Why do we get old?

Roger McCarter explores various hypotheses of aging in 2012 Schmitt Russell Research Lecture, "The Immortal Lives of Hypotheses on Aging"

Dr. Roger McCarter

Roger McCarter, professor of biobehavioral health, will present the 2012 Schmitt Russell Research Lecture. His lecture, “The Immortal Lives of Hypotheses on Aging,” will be given at 4:00 p.m., Tuesday, September 18, in the Bennett Pierce Living Center, 110 Henderson Building. The event, sponsored by the College of Health and Human Development, is free and open to the public.

The title of McCarter's talk is influenced by the Rebecca Skloot book, "The Immortal Life of Henrietta Lacks," which chronicles how Lacks' cancer cells were harvested by researchers in the 1950s and have been kept alive for research ever since.

"Just like Lacks' cells, there are theories and hypotheses of aging that are never thoroughly proven or rejected but come back into favor again and again," said McCarter. "My talk will discuss the various theories and hypotheses of aging that have been proposed and provide an assessment, based on my own research results, of their validity."

McCarter is internationally recognized as a major architect of the present structure of gerontological science. His innovative research on the physiology of aging muscle and on the effects of dietary restriction and exercise on aging processes has provided a major feature of the physical and biological perspectives by which contemporary gerontologists explore the phenomenon of aging.

The pdf icon 2012 Schmitt Russell Research Lecture, "The Immortal Lives of Hypotheses on Aging," will be presented by Roger McCarter on Tuesday, September 18, 2012 at 4:00 p.m. in the Bennett Pierce Living, 110 Henderson Building, University Park, PA.

Most of McCarter’s aging research has employed rodent models. He has shown that rats and mice that ate 40 percent fewer calories daily lived approximately 40 percent longer than their counterparts that ate without restrictions. The calorie-restricted rats also exercised much more than their counterparts. According to McCarter, caloric restriction improves an organism’s health span by slowing the deterioration of bodily processes that occur naturally with increased age, by stimulating healing processes at the cellular and microscopic levels, and by inhibiting or slowing the progress of many diseases associated with age.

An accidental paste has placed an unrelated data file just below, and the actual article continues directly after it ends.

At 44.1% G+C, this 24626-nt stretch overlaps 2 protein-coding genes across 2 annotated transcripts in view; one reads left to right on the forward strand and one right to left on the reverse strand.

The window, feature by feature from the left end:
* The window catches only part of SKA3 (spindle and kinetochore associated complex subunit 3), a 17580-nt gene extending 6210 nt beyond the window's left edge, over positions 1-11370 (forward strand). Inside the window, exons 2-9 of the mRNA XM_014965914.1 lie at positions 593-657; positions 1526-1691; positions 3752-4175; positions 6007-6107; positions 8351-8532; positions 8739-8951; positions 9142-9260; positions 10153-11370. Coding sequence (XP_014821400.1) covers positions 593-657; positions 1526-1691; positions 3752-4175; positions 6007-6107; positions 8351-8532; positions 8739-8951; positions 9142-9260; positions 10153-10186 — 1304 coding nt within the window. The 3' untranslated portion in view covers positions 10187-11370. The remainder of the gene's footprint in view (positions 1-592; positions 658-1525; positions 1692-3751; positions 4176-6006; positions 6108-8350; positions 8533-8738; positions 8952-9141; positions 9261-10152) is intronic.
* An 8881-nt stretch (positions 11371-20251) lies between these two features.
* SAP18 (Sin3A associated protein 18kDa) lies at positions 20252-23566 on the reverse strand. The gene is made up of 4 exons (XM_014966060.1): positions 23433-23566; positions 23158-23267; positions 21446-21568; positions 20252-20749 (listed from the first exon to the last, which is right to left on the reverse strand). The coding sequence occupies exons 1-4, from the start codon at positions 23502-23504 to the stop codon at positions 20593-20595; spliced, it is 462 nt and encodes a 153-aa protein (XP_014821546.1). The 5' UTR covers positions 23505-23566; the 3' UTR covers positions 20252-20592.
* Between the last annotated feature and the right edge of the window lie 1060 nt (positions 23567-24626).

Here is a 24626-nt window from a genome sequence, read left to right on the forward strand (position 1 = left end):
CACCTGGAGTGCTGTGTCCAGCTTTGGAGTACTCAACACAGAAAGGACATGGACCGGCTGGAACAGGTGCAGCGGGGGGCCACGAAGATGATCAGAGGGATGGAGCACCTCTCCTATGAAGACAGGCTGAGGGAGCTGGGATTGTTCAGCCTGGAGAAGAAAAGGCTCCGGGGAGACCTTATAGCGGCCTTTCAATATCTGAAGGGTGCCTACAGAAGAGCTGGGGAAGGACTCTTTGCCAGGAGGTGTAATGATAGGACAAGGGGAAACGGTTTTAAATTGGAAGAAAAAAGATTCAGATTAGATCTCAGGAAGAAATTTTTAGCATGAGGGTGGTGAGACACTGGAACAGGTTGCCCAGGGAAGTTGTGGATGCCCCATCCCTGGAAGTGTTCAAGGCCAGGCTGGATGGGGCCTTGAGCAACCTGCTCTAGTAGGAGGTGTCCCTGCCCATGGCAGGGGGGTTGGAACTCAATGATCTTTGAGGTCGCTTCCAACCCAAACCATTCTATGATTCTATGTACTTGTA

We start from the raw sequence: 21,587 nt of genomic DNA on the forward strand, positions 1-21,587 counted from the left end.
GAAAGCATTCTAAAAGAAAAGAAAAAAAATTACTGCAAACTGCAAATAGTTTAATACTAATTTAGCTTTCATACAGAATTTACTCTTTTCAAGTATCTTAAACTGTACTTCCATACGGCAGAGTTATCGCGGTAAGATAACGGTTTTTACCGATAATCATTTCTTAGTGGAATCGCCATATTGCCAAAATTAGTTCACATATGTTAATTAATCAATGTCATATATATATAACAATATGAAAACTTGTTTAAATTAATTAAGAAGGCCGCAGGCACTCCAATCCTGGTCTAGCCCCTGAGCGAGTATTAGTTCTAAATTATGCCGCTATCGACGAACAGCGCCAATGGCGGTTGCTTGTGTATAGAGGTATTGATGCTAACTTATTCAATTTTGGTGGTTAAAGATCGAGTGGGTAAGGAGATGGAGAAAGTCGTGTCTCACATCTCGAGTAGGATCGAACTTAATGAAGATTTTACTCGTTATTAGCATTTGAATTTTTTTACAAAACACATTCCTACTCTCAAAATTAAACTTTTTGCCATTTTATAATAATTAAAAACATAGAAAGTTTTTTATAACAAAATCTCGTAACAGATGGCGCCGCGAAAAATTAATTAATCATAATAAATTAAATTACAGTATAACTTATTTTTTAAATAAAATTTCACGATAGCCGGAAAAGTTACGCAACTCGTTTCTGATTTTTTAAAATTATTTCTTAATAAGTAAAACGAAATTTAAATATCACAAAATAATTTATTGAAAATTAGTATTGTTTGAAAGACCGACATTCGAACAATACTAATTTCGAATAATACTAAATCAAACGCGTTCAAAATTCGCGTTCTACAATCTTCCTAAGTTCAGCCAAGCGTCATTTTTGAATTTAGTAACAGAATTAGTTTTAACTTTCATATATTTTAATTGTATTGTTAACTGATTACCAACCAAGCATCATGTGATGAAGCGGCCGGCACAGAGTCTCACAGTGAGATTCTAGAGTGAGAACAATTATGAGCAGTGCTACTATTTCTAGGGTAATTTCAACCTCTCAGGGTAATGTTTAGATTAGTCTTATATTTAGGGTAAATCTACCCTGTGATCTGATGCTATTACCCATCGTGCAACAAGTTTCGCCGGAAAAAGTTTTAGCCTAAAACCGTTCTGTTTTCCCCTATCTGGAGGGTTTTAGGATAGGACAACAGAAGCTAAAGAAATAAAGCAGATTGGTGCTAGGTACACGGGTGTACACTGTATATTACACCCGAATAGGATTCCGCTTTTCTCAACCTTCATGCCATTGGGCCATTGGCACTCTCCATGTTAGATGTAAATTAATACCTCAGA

McCarter was elected as president of the Gerontological Society of America in 2007; served as president of the Pan American Congress on Gerontology from 1995 to 1999; was president of the International Biogerontology Resources Institute from 2003 to 2007; and is currently president of the American Federation for Aging Research. For his service, he received the Presidential Medal of the International Association of Gerontology and Geriatrics in 2009.

Prior to joining the faculty at Penn State, McCarter was deputy chair of the Department of Physiology at the University of Texas Health Science Center. He earned bachelor’s and master’s degrees in physics at the University of Witwatersrand in South Africa and a Ph.D. degree in physiology at the Medical College of Virginia.

The Schmitt Russell Research Lecture is delivered each year by the most recent recipient of the Pauline Schmitt Russell Distinguished Research Achievement Award, which recognizes the career-long research contributions of a distinguished faculty member whose research has had a profound impact on an identified field of study. The award was established by Leo P. Russell, a 1941 industrial engineering graduate, to honor his late wife, Pauline Schmitt Russell, who received her home economics degree from Penn State in 1948.

-hhd-

Editors: For additional information, please contact the College of Health and Human Development Office of College Relations at 814-865-3831 or healthhd@psu.edu.